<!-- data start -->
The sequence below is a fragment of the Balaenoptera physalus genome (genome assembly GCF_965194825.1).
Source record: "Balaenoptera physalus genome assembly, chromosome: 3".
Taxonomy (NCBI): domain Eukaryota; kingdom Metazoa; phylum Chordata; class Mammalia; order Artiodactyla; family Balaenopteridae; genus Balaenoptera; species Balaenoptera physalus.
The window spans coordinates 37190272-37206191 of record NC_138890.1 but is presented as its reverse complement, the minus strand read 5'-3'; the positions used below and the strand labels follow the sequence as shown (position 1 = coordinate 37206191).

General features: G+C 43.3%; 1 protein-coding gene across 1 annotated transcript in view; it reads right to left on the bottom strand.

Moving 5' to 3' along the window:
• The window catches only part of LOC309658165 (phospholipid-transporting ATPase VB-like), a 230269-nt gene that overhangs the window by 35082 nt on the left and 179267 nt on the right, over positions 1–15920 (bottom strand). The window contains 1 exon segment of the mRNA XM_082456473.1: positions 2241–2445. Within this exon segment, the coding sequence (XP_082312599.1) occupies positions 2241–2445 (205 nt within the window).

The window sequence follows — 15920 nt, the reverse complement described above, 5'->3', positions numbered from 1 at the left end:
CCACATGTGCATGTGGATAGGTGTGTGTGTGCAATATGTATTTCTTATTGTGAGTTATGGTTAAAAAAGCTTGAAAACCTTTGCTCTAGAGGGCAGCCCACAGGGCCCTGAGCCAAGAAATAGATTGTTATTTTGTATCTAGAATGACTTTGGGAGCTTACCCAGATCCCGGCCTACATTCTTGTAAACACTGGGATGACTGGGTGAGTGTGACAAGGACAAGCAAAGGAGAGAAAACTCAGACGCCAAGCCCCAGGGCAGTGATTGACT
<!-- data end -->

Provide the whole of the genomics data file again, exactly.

The sequence below is a fragment of the Balaenoptera physalus genome (genome assembly GCF_965194825.1).
Source record: "Balaenoptera physalus genome assembly, chromosome: 3".
Taxonomy (NCBI): domain Eukaryota; kingdom Metazoa; phylum Chordata; class Mammalia; order Artiodactyla; family Balaenopteridae; genus Balaenoptera; species Balaenoptera physalus.
The window spans coordinates 37190272-37206191 of record NC_138890.1 but is presented as its reverse complement, the minus strand read 5'-3'; the positions used below and the strand labels follow the sequence as shown (position 1 = coordinate 37206191).

General features: G+C 43.3%; 1 protein-coding gene across 1 annotated transcript in view; it reads right to left on the bottom strand.

Moving 5' to 3' along the window:
• The window catches only part of LOC309658165 (phospholipid-transporting ATPase VB-like), a 230269-nt gene that overhangs the window by 35082 nt on the left and 179267 nt on the right, over positions 1–15920 (bottom strand). The window contains 1 exon segment of the mRNA XM_082456473.1: positions 2241–2445. Within this exon segment, the coding sequence (XP_082312599.1) occupies positions 2241–2445 (205 nt within the window).

The window sequence follows — 15920 nt, the reverse complement described above, 5'->3', positions numbered from 1 at the left end:
CCACATGTGCATGTGGATAGGTGTGTGTGTGCAATATGTATTTCTTATTGTGAGTTATGGTTAAAAAAGCTTGAAAACCTTTGCTCTAGAGGGCAGCCCACAGGGCCCTGAGCCAAGAAATAGATTGTTATTTTGTATCTAGAATGACTTTGGGAGCTTACCCAGATCCCGGCCTACATTCTTGTAAACACTGGGATGACTGGGTGAGTGTGACAAGGACAAGCAAAGGAGAGAAAACTCAGACGCCAAGCCCCAGGGCAGTGATTGACT